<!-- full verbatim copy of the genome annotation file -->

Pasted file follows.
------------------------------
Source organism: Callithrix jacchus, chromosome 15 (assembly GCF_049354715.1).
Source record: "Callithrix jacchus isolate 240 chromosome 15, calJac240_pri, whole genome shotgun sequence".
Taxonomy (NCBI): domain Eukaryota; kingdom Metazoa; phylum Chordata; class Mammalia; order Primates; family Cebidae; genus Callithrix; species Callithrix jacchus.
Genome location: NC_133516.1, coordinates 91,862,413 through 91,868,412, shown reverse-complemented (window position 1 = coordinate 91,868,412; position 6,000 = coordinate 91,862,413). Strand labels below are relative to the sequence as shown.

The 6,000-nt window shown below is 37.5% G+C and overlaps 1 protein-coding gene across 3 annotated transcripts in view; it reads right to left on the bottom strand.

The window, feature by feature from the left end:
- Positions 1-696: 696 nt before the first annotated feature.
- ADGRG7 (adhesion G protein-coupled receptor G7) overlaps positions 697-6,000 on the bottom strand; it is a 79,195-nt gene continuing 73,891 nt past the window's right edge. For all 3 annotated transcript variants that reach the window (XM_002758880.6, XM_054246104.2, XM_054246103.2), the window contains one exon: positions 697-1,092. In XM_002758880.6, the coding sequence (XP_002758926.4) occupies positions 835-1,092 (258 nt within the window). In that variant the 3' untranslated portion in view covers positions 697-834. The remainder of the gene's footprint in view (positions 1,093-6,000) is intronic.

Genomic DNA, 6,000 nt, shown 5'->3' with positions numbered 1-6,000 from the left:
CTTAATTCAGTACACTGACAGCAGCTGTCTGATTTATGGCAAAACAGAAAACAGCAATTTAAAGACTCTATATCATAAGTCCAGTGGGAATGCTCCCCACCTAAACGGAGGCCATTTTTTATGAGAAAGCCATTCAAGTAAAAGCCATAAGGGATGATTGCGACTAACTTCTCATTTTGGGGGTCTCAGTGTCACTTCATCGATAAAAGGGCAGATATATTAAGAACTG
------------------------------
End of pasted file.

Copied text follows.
Source organism: Callithrix jacchus, chromosome 15 (assembly GCF_049354715.1).
Source record: "Callithrix jacchus isolate 240 chromosome 15, calJac240_pri, whole genome shotgun sequence".
Taxonomy (NCBI): domain Eukaryota; kingdom Metazoa; phylum Chordata; class Mammalia; order Primates; family Cebidae; genus Callithrix; species Callithrix jacchus.
Genome location: NC_133516.1, coordinates 91,862,413 through 91,868,412, shown reverse-complemented (window position 1 = coordinate 91,868,412; position 6,000 = coordinate 91,862,413). Strand labels below are relative to the sequence as shown.

The 6,000-nt window shown below is 37.5% G+C and overlaps 1 protein-coding gene across 3 annotated transcripts in view; it reads right to left on the bottom strand.

The window, feature by feature from the left end:
- Positions 1-696: 696 nt before the first annotated feature.
- ADGRG7 (adhesion G protein-coupled receptor G7) overlaps positions 697-6,000 on the bottom strand; it is a 79,195-nt gene continuing 73,891 nt past the window's right edge. For all 3 annotated transcript variants that reach the window (XM_002758880.6, XM_054246104.2, XM_054246103.2), the window contains one exon: positions 697-1,092. In XM_002758880.6, the coding sequence (XP_002758926.4) occupies positions 835-1,092 (258 nt within the window). In that variant the 3' untranslated portion in view covers positions 697-834. The remainder of the gene's footprint in view (positions 1,093-6,000) is intronic.

Genomic DNA, 6,000 nt, shown 5'->3' with positions numbered 1-6,000 from the left:
CTTAATTCAGTACACTGACAGCAGCTGTCTGATTTATGGCAAAACAGAAAACAGCAATTTAAAGACTCTATATCATAAGTCCAGTGGGAATGCTCCCCACCTAAACGGAGGCCATTTTTTATGAGAAAGCCATTCAAGTAAAAGCCATAAGGGATGATTGCGACTAACTTCTCATTTTGGGGGTCTCAGTGTCACTTCATCGATAAAAGGGCAGATATATTAAGAACTG